Through Bottled Songs, his collaborative project with Chloé Galibert-Laîné, he was awarded the 2018 Sundance Institute Art of Nonfiction Grant, the 2018 European Media Artist Platform Residency, and the 2019 Eurimages Lab Project Award at Karlovy Vary International Film Festival.

He was 2017 Artist in Residence of the Harun Farocki Institut in Berlin. In 2019 he produced Learning Farocki, a series of video essays on Harun Farocki, commissioned by the Goethe Institut. In 2020 he co-curated the Black Lives Matter Video Essay Playlist with Will DiGravio and Cydnii Wilde Harris.

He was Founding Editor and Chief Video Essayist at Fandor from 2011-2016, supervising producer at
 Roger Ebert Presents At the Movies, and has written for The New York Times, Sight & Sound, Texte zur Kunst, Slate and Indiewire.

Kevin's Website

Theme of the curated choice for Filmexplorer's Video Essay Gallery:


The video essay has become such a powerful format for audio-visual rhetoric and expression, situated within a cultural moment in which social media puts overwhelming emphasis on self-exhibition. Visibility functions as rhetorical power. If the video essay is meant to produce critical awareness of audio-visual forms, how can it understand the ethical dimensions of such power, one which implicates the video essay itself?

To put it more bluntly: in being fixated on the power of the visual, what do video essays render invisible? Are the things worth seeing the things that cannot be seen? Is, therefore, the significant work of a video essay not merely about making things visible, but un-visible?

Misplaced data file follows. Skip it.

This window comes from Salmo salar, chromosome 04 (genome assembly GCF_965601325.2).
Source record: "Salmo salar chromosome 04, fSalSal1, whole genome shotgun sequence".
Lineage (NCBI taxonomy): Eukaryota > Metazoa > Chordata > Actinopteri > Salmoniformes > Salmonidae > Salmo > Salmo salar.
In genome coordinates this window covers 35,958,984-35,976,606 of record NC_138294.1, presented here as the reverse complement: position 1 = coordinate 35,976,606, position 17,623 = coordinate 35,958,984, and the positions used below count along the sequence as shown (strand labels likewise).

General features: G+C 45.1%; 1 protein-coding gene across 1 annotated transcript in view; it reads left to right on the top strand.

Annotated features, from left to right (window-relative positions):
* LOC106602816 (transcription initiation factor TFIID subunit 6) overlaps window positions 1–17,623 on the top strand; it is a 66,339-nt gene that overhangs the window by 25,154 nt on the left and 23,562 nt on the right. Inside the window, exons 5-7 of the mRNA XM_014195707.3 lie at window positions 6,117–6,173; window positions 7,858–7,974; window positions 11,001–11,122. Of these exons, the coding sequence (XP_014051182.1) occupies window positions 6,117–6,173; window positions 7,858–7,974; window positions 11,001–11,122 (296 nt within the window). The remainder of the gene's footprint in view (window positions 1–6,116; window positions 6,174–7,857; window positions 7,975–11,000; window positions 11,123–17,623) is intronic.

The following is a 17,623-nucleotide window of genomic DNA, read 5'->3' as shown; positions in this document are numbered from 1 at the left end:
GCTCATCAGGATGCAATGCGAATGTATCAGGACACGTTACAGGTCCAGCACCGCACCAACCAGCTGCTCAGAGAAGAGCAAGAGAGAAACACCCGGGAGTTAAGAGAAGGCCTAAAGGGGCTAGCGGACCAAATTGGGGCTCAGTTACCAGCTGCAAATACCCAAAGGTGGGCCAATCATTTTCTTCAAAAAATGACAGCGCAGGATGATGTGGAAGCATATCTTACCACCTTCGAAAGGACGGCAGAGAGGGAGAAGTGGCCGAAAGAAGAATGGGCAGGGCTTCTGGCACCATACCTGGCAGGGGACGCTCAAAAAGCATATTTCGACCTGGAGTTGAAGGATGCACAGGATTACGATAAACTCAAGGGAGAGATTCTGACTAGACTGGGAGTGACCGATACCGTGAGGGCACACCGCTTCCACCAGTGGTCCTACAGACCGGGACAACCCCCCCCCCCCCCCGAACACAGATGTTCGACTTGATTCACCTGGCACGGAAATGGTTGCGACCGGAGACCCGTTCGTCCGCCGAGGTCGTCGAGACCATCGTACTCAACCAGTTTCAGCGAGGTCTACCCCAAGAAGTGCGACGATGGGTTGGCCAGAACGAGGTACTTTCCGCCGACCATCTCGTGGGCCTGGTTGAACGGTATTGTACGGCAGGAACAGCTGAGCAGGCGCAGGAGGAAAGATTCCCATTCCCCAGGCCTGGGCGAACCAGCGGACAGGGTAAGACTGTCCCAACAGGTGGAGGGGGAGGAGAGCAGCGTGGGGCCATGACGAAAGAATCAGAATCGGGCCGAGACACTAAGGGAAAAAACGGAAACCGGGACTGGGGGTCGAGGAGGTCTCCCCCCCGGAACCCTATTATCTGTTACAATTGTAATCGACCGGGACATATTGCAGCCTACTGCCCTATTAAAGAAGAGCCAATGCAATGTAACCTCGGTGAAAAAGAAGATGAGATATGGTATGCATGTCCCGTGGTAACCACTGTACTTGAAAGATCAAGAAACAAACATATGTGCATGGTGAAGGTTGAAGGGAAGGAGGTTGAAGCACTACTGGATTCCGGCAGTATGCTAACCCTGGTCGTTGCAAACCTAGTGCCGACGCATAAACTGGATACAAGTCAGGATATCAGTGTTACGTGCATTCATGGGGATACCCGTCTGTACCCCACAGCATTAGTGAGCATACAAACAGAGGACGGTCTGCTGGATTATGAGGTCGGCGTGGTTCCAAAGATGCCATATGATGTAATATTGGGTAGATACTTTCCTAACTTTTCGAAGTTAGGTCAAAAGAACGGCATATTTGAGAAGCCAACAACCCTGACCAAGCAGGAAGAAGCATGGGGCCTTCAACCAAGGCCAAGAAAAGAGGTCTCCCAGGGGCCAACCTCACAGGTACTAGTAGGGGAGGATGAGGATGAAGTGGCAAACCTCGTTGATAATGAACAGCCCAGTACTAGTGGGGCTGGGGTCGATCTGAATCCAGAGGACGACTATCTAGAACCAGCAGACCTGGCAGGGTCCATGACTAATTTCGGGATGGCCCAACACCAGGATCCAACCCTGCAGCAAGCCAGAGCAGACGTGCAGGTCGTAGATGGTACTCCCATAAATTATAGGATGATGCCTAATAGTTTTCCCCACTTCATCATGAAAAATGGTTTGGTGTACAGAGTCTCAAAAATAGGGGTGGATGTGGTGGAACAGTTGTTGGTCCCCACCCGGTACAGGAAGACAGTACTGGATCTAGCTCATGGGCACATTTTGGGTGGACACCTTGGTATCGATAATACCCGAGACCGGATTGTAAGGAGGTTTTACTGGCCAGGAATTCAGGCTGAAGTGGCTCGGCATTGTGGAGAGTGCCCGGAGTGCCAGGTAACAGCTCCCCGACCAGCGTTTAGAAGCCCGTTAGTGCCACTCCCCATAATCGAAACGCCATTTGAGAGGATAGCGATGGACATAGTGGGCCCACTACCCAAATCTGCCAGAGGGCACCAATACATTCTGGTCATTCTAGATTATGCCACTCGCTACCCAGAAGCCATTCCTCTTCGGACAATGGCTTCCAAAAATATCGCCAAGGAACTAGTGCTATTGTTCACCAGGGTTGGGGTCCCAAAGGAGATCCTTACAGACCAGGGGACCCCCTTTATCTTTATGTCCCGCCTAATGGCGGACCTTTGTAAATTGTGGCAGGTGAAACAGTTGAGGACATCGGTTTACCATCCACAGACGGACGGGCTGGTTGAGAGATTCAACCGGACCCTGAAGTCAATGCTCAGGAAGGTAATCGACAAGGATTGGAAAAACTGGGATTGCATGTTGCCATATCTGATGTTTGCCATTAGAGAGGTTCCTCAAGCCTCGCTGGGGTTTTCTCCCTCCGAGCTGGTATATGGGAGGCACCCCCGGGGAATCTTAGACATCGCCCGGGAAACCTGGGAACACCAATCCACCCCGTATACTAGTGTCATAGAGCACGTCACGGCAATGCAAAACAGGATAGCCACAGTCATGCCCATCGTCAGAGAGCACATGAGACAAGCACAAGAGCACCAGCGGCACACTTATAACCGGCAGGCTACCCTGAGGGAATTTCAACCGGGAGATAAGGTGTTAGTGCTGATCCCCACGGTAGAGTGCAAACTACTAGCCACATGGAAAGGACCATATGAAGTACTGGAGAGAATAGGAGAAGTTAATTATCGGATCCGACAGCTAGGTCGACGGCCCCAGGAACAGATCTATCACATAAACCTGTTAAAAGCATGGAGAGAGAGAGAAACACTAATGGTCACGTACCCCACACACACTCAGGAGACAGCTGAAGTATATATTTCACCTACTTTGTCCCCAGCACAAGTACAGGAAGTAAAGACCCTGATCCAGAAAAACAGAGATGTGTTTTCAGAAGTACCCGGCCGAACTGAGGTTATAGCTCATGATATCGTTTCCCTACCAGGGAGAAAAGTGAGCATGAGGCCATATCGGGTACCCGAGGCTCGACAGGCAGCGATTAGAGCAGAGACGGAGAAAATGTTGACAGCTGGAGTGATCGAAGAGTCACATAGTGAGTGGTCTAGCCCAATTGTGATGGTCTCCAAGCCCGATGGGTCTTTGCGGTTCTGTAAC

The five works I have selected create, each in their own way, a heightened sensitivity of the non-visible. They reflect lives whose experiences and inner realities can’t match the regimes of representation enforced by state policies, visual technologies or film and media genres. They propose a new set of strategies and audio-visual relationships to reflect upon realms of living, feeling and meaning that extend beyond merely seeing. The significant presence they leave is not in an image but in a lasting trace.

He is researcher and senior lecturer in cultural and media studies at the Lucerne University of Applied Sciences and Arts and at the English Department of the University of Zurich. He is a regular contributor to the film magazine Filmbulletin, curator, experimental filmmaker and video essayist. He is currently working on a study on film technology and its relations to the psychoanalytical unconscious. And since 2021 he is leading the research project “VideoEssay. Futures of Audiovisual Research and Teaching” ( funded by the Swiss National Science Foundation (SNSF).

Johannes' Website

Theme of the curated choice for Filmexplorer's Video Essay Gallery:

While video essays are often understood as an explanatory representational format with which to argue an authorised knowledge about audio-visual objects in a more fitting form I am interested in videographic practice as experimental research which is open to the accidental. The video essays I am most inspired and stimulated by are not necessarily the ones that present an argument most convincingly but rather those pieces that are entering a zone of uncertainty, of doubt and risk. Video essays that put our traditional understandings of expertise into question and instead position us as what the philosopher Jacques Rancière called “emancipated spectators” – not pupils but fellow explorers.

The 5 exhibitions of Filmexplorer's 2022 Video Essay Gallery

In the exhibition spaces here below you find all the material, curatorial texts and the

5 Podcast discussions